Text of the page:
Elbow Anatomy and Biomechanics Mimi Renaudin, DPT University of Mississippi Medical Center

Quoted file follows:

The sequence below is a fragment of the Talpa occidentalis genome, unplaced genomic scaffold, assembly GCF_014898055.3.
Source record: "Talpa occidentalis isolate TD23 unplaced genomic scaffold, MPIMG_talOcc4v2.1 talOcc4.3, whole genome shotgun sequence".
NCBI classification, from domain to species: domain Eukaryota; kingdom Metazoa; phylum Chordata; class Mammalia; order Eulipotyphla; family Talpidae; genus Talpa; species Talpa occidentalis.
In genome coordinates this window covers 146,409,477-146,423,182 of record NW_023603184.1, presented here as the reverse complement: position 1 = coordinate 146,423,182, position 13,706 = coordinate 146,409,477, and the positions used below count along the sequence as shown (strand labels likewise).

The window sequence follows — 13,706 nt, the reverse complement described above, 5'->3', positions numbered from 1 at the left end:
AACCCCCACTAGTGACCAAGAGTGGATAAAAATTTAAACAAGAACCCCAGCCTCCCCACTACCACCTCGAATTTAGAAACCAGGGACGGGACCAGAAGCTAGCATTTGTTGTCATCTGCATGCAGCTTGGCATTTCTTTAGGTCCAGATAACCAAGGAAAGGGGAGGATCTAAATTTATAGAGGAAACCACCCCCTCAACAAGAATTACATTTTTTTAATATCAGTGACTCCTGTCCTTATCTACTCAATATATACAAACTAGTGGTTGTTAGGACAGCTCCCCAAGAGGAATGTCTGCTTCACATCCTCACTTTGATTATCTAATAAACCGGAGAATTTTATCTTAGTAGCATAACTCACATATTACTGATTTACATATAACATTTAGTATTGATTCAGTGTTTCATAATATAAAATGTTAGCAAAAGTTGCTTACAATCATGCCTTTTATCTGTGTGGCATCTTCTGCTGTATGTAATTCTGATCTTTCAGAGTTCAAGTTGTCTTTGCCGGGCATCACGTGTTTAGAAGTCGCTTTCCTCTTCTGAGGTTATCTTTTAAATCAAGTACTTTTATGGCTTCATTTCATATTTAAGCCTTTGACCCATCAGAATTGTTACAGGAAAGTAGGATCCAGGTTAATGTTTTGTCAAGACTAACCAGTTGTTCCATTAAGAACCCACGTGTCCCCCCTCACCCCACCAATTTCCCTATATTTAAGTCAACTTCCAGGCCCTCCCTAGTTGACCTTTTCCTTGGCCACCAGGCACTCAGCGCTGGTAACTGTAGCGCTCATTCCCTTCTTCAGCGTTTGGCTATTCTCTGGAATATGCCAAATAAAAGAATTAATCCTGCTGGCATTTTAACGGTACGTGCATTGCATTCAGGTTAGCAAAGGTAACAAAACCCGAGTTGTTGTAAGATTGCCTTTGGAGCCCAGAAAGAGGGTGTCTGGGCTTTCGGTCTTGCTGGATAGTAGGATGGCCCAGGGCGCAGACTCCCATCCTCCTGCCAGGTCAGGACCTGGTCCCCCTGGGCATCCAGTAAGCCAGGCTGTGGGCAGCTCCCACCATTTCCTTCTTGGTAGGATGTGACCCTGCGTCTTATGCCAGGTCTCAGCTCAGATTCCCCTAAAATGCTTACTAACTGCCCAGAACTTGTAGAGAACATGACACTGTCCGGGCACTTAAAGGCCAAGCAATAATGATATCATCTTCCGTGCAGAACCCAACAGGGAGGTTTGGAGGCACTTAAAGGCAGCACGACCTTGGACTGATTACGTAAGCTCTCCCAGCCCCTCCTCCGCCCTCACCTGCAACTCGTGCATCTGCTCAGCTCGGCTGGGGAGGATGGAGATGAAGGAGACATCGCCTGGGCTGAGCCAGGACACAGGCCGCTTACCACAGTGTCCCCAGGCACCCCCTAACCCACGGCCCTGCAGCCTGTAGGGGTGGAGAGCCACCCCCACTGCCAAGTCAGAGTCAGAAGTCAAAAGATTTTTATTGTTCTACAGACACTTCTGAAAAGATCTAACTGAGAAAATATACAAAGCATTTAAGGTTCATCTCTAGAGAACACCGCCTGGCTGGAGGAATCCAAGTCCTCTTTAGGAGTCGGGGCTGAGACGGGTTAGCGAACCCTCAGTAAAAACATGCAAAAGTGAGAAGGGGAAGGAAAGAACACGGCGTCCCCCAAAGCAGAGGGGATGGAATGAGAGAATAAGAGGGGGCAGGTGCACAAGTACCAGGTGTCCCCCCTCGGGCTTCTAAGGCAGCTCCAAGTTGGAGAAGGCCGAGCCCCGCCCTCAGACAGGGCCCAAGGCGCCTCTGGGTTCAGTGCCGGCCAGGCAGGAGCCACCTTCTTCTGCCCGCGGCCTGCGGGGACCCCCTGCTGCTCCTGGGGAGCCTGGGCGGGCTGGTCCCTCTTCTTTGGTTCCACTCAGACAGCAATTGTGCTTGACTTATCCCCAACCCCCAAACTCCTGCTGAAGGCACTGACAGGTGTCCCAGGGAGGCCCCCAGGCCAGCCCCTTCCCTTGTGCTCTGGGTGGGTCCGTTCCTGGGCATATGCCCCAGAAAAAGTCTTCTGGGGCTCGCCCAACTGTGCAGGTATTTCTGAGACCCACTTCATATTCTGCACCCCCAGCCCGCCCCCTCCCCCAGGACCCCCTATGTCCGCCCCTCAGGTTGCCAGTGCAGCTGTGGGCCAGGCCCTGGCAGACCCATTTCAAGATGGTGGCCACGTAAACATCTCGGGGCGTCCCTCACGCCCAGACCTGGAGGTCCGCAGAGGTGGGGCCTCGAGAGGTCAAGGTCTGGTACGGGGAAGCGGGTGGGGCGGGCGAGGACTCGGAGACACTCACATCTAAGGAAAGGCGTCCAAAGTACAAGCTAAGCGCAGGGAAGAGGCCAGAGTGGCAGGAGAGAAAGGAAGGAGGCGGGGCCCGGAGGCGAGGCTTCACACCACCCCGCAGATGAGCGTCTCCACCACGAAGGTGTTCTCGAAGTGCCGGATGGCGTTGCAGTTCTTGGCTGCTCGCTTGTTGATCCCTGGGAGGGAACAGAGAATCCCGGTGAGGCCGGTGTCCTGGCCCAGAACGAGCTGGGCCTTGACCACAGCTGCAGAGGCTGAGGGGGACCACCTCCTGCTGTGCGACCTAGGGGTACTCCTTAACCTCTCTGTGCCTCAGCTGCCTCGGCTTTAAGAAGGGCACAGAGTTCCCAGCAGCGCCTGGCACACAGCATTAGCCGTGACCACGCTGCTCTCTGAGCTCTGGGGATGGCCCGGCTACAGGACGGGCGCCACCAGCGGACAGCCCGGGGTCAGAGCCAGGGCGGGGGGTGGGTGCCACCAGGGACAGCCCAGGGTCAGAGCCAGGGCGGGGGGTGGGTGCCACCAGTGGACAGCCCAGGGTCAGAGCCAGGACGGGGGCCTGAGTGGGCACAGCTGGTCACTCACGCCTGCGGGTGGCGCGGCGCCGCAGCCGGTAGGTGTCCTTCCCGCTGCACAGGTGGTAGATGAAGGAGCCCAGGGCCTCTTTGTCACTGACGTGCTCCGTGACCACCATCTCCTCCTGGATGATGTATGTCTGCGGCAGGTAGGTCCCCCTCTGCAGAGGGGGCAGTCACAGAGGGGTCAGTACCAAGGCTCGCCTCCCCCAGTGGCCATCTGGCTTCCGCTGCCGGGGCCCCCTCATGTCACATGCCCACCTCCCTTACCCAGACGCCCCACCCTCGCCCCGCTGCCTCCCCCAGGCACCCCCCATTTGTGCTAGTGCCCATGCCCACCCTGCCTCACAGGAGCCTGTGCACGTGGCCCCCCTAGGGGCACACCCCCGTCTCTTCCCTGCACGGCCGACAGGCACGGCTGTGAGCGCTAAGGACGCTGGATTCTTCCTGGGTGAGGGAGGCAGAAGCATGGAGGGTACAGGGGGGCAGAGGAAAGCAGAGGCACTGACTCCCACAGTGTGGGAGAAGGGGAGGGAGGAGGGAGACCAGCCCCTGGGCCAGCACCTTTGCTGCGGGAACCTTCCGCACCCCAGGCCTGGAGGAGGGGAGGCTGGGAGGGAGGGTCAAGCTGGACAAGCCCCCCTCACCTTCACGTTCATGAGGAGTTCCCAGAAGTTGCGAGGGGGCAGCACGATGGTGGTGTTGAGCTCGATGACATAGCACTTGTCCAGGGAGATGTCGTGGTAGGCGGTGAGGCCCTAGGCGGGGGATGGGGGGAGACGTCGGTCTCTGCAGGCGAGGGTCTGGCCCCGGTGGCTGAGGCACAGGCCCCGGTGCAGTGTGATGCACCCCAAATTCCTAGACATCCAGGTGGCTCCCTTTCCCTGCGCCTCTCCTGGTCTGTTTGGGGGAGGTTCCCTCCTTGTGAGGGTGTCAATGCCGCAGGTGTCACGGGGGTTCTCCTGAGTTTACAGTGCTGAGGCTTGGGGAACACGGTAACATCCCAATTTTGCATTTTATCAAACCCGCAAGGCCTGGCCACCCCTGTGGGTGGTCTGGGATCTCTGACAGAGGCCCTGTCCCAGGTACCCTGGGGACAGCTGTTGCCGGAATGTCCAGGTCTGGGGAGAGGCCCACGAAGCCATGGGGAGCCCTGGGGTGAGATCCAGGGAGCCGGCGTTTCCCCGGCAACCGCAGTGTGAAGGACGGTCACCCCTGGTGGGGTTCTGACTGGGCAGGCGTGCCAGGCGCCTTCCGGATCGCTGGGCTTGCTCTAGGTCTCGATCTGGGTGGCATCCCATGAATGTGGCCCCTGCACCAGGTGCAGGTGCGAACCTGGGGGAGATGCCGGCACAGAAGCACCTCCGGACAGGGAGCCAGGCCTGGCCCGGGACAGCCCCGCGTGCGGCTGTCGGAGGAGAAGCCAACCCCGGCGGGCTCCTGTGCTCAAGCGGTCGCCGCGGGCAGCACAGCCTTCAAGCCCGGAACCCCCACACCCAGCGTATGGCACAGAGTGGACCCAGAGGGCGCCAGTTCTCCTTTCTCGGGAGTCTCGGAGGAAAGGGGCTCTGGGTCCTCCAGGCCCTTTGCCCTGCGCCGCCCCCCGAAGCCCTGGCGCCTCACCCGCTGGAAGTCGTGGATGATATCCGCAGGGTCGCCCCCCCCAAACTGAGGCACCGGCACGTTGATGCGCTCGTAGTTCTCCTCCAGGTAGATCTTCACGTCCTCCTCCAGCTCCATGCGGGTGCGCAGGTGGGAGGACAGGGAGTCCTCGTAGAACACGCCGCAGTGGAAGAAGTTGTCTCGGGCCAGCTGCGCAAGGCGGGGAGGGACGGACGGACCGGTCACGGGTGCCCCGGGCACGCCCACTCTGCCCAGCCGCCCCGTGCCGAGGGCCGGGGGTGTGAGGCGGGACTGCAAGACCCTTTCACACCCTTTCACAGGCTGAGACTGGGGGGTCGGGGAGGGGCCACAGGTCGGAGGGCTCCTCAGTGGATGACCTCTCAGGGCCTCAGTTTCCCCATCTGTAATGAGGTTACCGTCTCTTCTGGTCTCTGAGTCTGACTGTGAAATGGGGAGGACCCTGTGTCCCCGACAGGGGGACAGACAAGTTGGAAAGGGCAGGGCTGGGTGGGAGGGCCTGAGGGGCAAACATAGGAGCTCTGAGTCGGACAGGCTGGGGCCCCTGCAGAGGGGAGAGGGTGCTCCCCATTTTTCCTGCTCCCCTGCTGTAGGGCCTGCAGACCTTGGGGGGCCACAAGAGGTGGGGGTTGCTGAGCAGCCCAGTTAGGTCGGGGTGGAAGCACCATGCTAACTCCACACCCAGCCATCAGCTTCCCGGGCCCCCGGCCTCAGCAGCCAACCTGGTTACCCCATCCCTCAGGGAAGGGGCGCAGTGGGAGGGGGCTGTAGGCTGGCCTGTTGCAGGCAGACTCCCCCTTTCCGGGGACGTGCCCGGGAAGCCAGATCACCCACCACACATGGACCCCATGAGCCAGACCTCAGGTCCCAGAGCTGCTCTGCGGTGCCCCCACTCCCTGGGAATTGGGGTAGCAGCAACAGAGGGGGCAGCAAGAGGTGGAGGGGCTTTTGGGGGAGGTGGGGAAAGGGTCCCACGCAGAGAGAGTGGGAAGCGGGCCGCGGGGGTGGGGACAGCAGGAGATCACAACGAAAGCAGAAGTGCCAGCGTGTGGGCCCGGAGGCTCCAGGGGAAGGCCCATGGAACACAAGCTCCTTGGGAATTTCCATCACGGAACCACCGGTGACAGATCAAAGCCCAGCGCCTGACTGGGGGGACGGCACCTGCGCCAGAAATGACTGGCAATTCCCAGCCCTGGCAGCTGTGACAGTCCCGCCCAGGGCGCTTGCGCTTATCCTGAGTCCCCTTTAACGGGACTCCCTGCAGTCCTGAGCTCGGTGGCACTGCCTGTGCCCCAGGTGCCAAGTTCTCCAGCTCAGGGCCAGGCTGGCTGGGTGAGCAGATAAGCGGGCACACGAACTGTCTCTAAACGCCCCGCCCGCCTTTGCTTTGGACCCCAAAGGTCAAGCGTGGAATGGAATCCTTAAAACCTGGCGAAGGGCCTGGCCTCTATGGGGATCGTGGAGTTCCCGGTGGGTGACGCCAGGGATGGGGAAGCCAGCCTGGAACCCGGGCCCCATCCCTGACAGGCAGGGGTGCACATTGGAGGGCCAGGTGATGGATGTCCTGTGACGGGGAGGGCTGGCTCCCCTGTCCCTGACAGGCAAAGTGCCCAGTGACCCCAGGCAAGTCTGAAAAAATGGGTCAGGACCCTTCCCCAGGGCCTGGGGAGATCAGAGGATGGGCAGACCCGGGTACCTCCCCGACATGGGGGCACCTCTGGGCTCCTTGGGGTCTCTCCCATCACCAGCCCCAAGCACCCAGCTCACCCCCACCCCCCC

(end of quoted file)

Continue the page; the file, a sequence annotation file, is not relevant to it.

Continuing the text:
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Elbow Anatomy and Biomechanics Mimi Renaudin, DPT University of Mississippi Medical Center Slide 2 Objectives Describe the anatomy and joint articulations at the elbow Discuss the static and dynamic constraints acting at the elbow Identify the neurovascular contributions within the elbow joint Slide 3 Elbow Snap Shot Trochoginglymoid joint 2 Degrees of freedom Flexion/Extension and forearm rotation Humerus Radius Ulna Slide 4 Anatomy Overview Slide 5 Slide 6 Joint Articulations Humeroulnar Proximal Radioulnar Humeroradial Slide 7 Anterior Muscular Component 9 muscles cross the anterior aspect of the joint Only 3 have primary action on the elbow Radioulnar joint - rotation Remaining 4 muscles arise from common flexor tendon on medial epicondyle Slide 8 Elbow Flexors Slide 9 Radioulnar Motion Supinator, pronator teres with assistance from pronator quadratus distally Slide 10 Anterior Musculature Final 4 muscles attach on medial epicondyle Primary actions occur at the wrist and digits PL FCR FCU FDS Slide 11 Posterior Muscular Component Elbow extensors: triceps, anconeus Triceps: 3 heads Long: crosses GH and elbow Medial/Lateral: only cross elbow Anconeus Common extensor tendon Slide 12 Elbow Extensors Slide 13 Lateral Epicondyle Attachments Extensor carpi radialis longus Extensor carpi radialis brevis Extensor digitorum Extensor carpi ulnaris Extensor digiti minimi Slide 14 Capsuloligamentous Complex Medial collateral ligament Lateral collateral ligament Slide 15 Medial Collateral Ligament Resists valgus stress Limits extension Taut throughout arch of motion Anterior fibers most taut in extension Posterior bundle is taut in flexion Transverse fibers provide valgus stability and help with joint approximation Slide 16 Vascular Contribution Slide 17 Normal Elbow Motion Normal ROM: Elbow 0-145 Pronation: 80 Supination: 85 Functional ROM: Elbow 30-130 Pronation: 50 Supination: 50 Slide 18 Carrying Angle Formed by valgus tilt of the axis of rotation (humeral articulation) and the valgus orientation of the ulnar shaft in reference to the olecranon Slide 19 References 1.DeLee, Drez. DeLee and Drezs Orthopaedic Sports Medicine. 3 rd ed. 2009. 2. Levangie PK, Norkin CC. Joint Structure & Function. 4 th ed. 2005. 273-295. 3. Moore KL, Dalley AF, Agur AM. Clinically Oriented Anatomy. 6 th ed. 2010. 734-762. Slide 20 Questions